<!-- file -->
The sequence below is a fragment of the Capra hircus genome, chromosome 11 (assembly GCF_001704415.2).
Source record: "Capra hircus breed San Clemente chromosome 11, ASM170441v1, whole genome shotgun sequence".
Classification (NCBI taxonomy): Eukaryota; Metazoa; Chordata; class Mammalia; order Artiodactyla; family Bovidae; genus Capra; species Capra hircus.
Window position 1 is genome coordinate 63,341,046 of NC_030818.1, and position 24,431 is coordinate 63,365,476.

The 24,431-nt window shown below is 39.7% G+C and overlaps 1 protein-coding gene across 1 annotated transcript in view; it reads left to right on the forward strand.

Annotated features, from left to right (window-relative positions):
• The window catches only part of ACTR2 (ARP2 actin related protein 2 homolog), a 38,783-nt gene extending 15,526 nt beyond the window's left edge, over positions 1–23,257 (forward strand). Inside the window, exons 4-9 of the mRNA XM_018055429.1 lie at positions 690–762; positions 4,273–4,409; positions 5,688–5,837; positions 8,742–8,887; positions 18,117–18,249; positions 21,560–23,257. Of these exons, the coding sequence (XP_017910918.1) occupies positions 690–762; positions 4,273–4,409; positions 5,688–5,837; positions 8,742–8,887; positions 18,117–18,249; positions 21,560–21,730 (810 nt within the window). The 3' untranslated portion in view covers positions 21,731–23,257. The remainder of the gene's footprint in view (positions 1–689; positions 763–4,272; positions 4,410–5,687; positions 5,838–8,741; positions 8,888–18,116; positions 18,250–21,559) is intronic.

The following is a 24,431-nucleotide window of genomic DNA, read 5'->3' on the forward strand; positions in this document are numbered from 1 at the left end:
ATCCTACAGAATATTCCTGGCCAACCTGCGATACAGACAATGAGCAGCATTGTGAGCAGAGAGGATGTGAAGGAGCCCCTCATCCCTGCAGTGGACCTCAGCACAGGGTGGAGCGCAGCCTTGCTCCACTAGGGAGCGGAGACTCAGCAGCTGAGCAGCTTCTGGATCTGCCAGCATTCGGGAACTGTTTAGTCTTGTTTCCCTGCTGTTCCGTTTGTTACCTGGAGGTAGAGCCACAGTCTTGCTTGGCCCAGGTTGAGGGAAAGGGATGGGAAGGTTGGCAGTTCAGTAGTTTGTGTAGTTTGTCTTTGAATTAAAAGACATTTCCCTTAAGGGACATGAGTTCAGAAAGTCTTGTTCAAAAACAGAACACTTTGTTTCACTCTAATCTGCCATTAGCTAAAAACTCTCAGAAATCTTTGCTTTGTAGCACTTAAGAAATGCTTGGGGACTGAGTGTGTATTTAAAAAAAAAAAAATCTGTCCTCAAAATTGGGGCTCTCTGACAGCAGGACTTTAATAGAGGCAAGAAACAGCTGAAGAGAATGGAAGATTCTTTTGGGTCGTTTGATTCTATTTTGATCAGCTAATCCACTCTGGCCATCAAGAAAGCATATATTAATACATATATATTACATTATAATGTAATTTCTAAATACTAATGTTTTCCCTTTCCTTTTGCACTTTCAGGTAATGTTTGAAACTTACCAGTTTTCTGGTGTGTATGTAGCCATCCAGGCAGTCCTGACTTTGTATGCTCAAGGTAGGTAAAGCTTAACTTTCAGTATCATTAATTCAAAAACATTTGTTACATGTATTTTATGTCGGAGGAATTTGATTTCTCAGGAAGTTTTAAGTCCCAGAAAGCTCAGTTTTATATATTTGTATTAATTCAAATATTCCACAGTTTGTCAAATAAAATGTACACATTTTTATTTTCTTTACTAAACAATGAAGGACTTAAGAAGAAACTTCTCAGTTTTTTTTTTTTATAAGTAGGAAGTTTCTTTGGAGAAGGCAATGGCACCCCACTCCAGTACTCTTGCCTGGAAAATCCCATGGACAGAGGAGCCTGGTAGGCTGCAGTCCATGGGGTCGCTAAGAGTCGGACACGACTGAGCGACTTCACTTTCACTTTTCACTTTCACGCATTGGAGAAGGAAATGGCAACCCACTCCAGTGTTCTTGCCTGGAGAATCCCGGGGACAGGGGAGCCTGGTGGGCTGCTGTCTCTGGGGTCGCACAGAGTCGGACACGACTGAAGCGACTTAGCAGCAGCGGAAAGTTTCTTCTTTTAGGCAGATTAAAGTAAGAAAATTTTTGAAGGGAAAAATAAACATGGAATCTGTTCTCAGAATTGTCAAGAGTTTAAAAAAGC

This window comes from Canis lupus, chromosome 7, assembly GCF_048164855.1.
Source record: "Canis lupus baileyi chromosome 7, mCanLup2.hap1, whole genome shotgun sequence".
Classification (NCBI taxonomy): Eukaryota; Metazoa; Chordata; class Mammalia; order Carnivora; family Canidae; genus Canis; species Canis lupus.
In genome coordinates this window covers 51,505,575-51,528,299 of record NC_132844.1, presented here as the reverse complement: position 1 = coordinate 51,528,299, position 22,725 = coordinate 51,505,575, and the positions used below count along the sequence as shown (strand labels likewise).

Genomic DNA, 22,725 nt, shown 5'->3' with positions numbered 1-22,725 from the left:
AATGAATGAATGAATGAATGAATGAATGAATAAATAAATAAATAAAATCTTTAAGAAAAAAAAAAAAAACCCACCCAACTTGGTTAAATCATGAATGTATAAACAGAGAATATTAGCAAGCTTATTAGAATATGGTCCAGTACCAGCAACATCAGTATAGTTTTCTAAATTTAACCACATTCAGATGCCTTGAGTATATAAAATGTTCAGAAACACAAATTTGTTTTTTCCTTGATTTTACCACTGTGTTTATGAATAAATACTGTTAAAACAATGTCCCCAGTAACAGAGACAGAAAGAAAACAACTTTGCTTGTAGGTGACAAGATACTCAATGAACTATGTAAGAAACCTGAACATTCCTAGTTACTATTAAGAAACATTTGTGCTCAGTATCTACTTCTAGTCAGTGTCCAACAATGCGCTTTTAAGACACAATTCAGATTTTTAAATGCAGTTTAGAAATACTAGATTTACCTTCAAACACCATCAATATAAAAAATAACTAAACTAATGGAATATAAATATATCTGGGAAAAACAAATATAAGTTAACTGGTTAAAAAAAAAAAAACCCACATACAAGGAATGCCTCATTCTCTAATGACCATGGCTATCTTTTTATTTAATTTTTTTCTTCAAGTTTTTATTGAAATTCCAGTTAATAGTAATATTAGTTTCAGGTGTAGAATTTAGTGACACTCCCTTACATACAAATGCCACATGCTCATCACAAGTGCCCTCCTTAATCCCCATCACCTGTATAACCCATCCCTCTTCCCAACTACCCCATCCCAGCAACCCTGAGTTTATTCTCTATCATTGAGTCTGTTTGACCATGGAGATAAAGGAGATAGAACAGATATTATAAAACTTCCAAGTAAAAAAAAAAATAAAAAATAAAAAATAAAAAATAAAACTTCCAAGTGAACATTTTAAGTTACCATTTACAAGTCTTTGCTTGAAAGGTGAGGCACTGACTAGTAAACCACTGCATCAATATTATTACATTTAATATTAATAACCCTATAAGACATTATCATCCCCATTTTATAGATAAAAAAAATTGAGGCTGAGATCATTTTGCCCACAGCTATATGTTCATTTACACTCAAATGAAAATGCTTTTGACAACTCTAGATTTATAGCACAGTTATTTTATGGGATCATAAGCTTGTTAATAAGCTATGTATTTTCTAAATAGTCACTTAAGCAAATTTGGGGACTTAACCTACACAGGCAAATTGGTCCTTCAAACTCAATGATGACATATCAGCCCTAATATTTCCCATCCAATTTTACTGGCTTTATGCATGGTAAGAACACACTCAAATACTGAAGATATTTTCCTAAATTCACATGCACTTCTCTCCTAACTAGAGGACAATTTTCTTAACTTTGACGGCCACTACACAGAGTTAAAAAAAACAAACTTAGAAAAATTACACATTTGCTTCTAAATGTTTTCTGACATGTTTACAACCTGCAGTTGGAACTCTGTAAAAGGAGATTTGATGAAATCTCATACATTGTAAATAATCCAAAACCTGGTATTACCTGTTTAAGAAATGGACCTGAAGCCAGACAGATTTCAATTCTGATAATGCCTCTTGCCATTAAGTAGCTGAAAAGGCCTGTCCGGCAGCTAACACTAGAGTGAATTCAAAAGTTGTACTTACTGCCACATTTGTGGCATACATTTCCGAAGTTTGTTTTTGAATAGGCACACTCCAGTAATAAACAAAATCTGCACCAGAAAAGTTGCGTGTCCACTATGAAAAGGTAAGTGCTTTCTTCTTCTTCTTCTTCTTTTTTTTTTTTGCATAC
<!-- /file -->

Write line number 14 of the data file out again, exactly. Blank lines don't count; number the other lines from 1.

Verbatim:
Genomic DNA, 22,725 nt, shown 5'->3' with positions numbered 1-22,725 from the left: